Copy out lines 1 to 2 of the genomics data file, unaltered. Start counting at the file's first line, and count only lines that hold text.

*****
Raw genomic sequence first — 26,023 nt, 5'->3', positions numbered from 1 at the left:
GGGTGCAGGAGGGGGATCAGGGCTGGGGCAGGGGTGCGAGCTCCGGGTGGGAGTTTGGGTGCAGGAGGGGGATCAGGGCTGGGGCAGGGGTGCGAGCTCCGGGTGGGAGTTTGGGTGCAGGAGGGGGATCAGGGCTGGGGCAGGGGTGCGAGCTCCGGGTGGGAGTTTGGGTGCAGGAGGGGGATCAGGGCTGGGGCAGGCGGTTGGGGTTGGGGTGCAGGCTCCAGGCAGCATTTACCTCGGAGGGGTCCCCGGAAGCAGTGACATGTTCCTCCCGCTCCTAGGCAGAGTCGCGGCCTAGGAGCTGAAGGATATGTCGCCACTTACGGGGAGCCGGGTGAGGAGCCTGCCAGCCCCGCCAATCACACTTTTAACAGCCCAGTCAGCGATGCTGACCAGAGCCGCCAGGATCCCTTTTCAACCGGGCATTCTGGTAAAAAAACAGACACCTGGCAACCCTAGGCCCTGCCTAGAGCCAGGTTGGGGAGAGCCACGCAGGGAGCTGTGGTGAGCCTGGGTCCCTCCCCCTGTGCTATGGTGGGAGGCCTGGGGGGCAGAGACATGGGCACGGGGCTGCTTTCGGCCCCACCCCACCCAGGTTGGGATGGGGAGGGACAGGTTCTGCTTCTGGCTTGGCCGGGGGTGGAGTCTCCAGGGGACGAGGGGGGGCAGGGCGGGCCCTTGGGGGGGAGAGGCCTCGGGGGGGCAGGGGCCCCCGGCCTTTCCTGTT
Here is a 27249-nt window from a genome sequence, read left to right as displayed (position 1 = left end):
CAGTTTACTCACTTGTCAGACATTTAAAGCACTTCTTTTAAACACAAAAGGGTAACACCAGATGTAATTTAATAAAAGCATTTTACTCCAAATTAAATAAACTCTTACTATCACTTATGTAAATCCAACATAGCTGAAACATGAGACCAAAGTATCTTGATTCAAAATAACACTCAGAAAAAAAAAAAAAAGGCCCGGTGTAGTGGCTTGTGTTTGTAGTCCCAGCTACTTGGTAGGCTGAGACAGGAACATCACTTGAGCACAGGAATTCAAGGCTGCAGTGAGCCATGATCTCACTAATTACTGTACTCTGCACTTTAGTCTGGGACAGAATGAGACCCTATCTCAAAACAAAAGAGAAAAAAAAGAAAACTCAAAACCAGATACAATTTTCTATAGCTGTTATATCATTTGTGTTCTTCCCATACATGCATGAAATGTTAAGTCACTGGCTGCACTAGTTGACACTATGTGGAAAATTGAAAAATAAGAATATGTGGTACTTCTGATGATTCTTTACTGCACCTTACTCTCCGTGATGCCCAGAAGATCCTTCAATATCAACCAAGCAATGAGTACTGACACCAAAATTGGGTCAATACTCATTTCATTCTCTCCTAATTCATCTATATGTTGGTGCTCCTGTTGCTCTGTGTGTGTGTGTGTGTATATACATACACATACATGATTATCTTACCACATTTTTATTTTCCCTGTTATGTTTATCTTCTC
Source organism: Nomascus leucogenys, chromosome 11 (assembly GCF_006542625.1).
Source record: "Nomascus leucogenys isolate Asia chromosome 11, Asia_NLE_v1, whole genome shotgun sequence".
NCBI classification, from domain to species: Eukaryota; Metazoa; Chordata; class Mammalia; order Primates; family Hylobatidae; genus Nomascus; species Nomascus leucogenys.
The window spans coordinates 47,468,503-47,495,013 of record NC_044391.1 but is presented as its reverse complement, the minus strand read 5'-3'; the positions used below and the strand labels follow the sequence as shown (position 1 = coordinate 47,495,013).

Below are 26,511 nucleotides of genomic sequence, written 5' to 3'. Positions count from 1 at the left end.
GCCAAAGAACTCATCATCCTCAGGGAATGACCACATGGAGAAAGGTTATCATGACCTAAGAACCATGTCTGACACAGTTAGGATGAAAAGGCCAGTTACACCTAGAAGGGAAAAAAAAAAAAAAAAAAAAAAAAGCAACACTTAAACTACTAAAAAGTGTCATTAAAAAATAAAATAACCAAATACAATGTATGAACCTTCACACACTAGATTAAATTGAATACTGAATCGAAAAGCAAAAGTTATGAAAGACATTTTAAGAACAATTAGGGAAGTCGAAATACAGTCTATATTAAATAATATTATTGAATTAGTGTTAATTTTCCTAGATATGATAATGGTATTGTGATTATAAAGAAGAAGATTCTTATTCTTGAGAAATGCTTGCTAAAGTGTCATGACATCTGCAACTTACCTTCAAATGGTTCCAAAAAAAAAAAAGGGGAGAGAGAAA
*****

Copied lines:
Raw genomic sequence first — 26,023 nt, 5'->3', positions numbered from 1 at the left:
GGGTGCAGGAGGGGGATCAGGGCTGGGGCAGGGGTGCGAGCTCCGGGTGGGAGTTTGGGTGCAGGAGGGGGATCAGGGCTGGGGCAGGGGTGCGAGCTCCGGGTGGGAGTTTGGGTGCAGGAGGGGGATCAGGGCTGGGGCAGGGGTGCGAGCTCCGGGTGGGAGTTTGGGTGCAGGAGGGGGATCAGGGCTGGGGCAGGCGGTTGGGGTTGGGGTGCAGGCTCCAGGCAGCATTTACCTCGGAGGGGTCCCCGGAAGCAGTGACATGTTCCTCCCGCTCCTAGGCAGAGTCGCGGCCTAGGAGCTGAAGGATATGTCGCCACTTACGGGGAGCCGGGTGAGGAGCCTGCCAGCCCCGCCAATCACACTTTTAACAGCCCAGTCAGCGATGCTGACCAGAGCCGCCAGGATCCCTTTTCAACCGGGCATTCTGGTAAAAAAACAGACACCTGGCAACCCTAGGCCCTGCCTAGAGCCAGGTTGGGGAGAGCCACGCAGGGAGCTGTGGTGAGCCTGGGTCCCTCCCCCTGTGCTATGGTGGGAGGCCTGGGGGGCAGAGACATGGGCACGGGGCTGCTTTCGGCCCCACCCCACCCAGGTTGGGATGGGGAGGGACAGGTTCTGCTTCTGGCTTGGCCGGGGGTGGAGTCTCCAGGGGACGAGGGGGGGCAGGGCGGGCCCTTGGGGGGGAGAGGCCTCGGGGGGGCAGGGGCCCCCGGCCTTTCCTGTT